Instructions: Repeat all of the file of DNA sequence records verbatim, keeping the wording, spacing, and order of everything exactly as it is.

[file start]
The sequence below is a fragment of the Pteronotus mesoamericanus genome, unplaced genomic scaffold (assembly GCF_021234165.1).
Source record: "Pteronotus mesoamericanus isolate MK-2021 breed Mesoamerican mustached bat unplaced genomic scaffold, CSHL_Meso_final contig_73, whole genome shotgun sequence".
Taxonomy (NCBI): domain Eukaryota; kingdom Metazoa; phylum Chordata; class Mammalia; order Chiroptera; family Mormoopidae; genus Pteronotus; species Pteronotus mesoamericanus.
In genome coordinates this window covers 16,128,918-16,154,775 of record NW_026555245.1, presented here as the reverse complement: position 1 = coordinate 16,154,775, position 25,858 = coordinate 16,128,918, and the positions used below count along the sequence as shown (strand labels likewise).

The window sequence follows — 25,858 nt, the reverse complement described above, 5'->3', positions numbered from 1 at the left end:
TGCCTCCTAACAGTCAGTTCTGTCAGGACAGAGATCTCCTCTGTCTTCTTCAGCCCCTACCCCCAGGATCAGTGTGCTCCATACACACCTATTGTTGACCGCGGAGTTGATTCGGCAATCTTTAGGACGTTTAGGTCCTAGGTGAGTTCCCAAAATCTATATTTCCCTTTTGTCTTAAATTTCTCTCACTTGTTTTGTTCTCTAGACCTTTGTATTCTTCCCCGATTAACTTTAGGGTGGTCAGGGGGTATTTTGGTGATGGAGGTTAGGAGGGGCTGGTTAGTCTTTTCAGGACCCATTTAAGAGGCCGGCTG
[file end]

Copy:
The sequence below is a fragment of the Pteronotus mesoamericanus genome, unplaced genomic scaffold (assembly GCF_021234165.1).
Source record: "Pteronotus mesoamericanus isolate MK-2021 breed Mesoamerican mustached bat unplaced genomic scaffold, CSHL_Meso_final contig_73, whole genome shotgun sequence".
Taxonomy (NCBI): domain Eukaryota; kingdom Metazoa; phylum Chordata; class Mammalia; order Chiroptera; family Mormoopidae; genus Pteronotus; species Pteronotus mesoamericanus.
In genome coordinates this window covers 16,128,918-16,154,775 of record NW_026555245.1, presented here as the reverse complement: position 1 = coordinate 16,154,775, position 25,858 = coordinate 16,128,918, and the positions used below count along the sequence as shown (strand labels likewise).

The window sequence follows — 25,858 nt, the reverse complement described above, 5'->3', positions numbered from 1 at the left end:
TGCCTCCTAACAGTCAGTTCTGTCAGGACAGAGATCTCCTCTGTCTTCTTCAGCCCCTACCCCCAGGATCAGTGTGCTCCATACACACCTATTGTTGACCGCGGAGTTGATTCGGCAATCTTTAGGACGTTTAGGTCCTAGGTGAGTTCCCAAAATCTATATTTCCCTTTTGTCTTAAATTTCTCTCACTTGTTTTGTTCTCTAGACCTTTGTATTCTTCCCCGATTAACTTTAGGGTGGTCAGGGGGTATTTTGGTGATGGAGGTTAGGAGGGGCTGGTTAGTCTTTTCAGGACCCATTTAAGAGGCCGGCTG